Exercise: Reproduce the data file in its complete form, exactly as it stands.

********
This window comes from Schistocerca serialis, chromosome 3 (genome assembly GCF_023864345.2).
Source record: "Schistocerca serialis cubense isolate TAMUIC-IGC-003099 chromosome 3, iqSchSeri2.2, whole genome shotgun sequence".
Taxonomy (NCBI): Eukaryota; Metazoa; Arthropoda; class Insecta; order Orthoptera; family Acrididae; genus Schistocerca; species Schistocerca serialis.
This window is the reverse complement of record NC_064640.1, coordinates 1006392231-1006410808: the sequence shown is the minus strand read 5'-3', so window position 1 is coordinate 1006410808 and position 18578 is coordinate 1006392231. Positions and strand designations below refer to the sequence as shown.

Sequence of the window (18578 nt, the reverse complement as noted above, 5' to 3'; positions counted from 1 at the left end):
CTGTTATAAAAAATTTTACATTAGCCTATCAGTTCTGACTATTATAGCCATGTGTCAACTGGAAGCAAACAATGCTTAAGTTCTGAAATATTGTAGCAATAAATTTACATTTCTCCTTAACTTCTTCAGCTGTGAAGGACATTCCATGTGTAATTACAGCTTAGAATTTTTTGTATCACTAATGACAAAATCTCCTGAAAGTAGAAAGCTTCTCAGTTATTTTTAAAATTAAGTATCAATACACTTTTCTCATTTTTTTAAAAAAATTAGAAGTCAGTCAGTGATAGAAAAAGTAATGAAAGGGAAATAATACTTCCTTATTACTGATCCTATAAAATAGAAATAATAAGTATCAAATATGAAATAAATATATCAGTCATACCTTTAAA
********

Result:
This window comes from Schistocerca serialis, chromosome 3 (genome assembly GCF_023864345.2).
Source record: "Schistocerca serialis cubense isolate TAMUIC-IGC-003099 chromosome 3, iqSchSeri2.2, whole genome shotgun sequence".
Taxonomy (NCBI): Eukaryota; Metazoa; Arthropoda; class Insecta; order Orthoptera; family Acrididae; genus Schistocerca; species Schistocerca serialis.
This window is the reverse complement of record NC_064640.1, coordinates 1006392231-1006410808: the sequence shown is the minus strand read 5'-3', so window position 1 is coordinate 1006410808 and position 18578 is coordinate 1006392231. Positions and strand designations below refer to the sequence as shown.

Sequence of the window (18578 nt, the reverse complement as noted above, 5' to 3'; positions counted from 1 at the left end):
CTGTTATAAAAAATTTTACATTAGCCTATCAGTTCTGACTATTATAGCCATGTGTCAACTGGAAGCAAACAATGCTTAAGTTCTGAAATATTGTAGCAATAAATTTACATTTCTCCTTAACTTCTTCAGCTGTGAAGGACATTCCATGTGTAATTACAGCTTAGAATTTTTTGTATCACTAATGACAAAATCTCCTGAAAGTAGAAAGCTTCTCAGTTATTTTTAAAATTAAGTATCAATACACTTTTCTCATTTTTTTAAAAAAATTAGAAGTCAGTCAGTGATAGAAAAAGTAATGAAAGGGAAATAATACTTCCTTATTACTGATCCTATAAAATAGAAATAATAAGTATCAAATATGAAATAAATATATCAGTCATACCTTTAAA